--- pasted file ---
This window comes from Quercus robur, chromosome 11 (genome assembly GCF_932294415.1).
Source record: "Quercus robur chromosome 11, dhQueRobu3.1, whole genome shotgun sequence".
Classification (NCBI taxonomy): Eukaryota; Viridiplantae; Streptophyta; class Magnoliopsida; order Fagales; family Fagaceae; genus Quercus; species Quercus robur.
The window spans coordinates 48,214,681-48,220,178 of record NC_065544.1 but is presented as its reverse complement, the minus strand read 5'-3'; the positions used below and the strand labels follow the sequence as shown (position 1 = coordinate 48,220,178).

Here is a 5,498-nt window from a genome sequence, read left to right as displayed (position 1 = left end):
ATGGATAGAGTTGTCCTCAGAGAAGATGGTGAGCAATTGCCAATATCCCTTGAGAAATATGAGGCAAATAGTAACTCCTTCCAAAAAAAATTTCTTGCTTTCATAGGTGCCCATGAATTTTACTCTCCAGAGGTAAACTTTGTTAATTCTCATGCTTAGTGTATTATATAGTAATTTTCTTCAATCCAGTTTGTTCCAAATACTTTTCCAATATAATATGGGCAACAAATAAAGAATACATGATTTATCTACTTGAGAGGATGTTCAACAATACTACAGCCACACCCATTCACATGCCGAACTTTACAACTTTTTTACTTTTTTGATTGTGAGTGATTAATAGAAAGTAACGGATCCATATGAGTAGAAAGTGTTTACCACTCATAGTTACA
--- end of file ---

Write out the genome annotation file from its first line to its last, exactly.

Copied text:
This window comes from Quercus robur, chromosome 11 (genome assembly GCF_932294415.1).
Source record: "Quercus robur chromosome 11, dhQueRobu3.1, whole genome shotgun sequence".
Classification (NCBI taxonomy): Eukaryota; Viridiplantae; Streptophyta; class Magnoliopsida; order Fagales; family Fagaceae; genus Quercus; species Quercus robur.
The window spans coordinates 48,214,681-48,220,178 of record NC_065544.1 but is presented as its reverse complement, the minus strand read 5'-3'; the positions used below and the strand labels follow the sequence as shown (position 1 = coordinate 48,220,178).

Here is a 5,498-nt window from a genome sequence, read left to right as displayed (position 1 = left end):
ATGGATAGAGTTGTCCTCAGAGAAGATGGTGAGCAATTGCCAATATCCCTTGAGAAATATGAGGCAAATAGTAACTCCTTCCAAAAAAAATTTCTTGCTTTCATAGGTGCCCATGAATTTTACTCTCCAGAGGTAAACTTTGTTAATTCTCATGCTTAGTGTATTATATAGTAATTTTCTTCAATCCAGTTTGTTCCAAATACTTTTCCAATATAATATGGGCAACAAATAAAGAATACATGATTTATCTACTTGAGAGGATGTTCAACAATACTACAGCCACACCCATTCACATGCCGAACTTTACAACTTTTTTACTTTTTTGATTGTGAGTGATTAATAGAAAGTAACGGATCCATATGAGTAGAAAGTGTTTACCACTCATAGTTACA